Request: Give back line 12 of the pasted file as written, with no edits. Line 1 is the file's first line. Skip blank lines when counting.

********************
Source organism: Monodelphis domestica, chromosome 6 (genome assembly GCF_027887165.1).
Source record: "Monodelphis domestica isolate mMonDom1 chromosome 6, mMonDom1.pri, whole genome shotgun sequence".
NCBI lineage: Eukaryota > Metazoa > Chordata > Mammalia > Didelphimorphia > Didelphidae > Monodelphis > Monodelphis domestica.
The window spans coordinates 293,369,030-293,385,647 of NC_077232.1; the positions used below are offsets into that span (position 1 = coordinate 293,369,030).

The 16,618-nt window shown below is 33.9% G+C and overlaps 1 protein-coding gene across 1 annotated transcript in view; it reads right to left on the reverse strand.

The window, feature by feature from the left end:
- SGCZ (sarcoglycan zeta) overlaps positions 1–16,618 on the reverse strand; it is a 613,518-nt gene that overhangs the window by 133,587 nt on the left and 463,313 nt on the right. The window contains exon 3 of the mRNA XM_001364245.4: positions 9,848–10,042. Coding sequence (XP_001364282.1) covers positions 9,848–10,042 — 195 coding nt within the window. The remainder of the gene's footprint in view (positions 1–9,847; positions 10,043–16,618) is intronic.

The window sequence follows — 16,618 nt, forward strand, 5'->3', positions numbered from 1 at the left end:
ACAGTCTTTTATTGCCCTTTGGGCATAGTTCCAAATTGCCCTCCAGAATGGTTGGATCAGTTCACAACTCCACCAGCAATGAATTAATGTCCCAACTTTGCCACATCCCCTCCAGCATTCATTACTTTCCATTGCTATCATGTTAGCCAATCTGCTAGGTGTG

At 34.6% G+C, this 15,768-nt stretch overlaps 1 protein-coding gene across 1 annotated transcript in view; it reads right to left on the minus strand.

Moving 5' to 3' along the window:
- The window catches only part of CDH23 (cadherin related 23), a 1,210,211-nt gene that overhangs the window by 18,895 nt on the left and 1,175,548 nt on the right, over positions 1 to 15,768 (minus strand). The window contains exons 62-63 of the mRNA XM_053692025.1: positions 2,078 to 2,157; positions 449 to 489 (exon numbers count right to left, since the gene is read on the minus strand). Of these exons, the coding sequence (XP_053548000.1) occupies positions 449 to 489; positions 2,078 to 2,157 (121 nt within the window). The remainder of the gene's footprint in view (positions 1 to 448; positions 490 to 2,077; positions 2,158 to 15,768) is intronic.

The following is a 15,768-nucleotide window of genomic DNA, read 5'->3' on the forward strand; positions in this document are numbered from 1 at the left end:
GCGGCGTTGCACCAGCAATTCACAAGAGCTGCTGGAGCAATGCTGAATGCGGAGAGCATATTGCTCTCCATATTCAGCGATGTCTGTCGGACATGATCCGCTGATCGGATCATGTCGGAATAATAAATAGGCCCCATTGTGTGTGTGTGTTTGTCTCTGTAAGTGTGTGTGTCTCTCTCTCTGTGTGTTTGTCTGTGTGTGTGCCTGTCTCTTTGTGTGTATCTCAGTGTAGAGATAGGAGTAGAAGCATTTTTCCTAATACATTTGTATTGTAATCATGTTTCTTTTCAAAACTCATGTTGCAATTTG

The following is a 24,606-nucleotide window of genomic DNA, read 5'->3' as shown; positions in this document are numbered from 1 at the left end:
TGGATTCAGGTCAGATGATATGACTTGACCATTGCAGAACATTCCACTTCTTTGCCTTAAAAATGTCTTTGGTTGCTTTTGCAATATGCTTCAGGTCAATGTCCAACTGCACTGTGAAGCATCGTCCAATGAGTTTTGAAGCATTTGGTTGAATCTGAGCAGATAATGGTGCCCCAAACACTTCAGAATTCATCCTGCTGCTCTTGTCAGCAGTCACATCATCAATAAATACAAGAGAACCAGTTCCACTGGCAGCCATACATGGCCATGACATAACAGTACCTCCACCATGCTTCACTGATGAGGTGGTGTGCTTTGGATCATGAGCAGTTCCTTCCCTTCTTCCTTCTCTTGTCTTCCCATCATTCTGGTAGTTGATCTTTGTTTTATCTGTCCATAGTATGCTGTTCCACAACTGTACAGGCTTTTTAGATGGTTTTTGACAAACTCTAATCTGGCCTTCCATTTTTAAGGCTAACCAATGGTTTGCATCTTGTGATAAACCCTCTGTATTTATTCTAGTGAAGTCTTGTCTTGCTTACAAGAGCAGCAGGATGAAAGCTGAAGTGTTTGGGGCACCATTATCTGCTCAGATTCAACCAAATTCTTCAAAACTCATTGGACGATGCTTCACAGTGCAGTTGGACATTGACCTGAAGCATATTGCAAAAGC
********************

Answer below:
- The window catches only part of CDH23 (cadherin related 23), a 1,210,211-nt gene that overhangs the window by 18,895 nt on the left and 1,175,548 nt on the right, over positions 1 to 15,768 (minus strand). The window contains exons 62-63 of the mRNA XM_053692025.1: positions 2,078 to 2,157; positions 449 to 489 (exon numbers count right to left, since the gene is read on the minus strand). Of these exons, the coding sequence (XP_053548000.1) occupies positions 449 to 489; positions 2,078 to 2,157 (121 nt within the window). The remainder of the gene's footprint in view (positions 1 to 448; positions 490 to 2,077; positions 2,158 to 15,768) is intronic.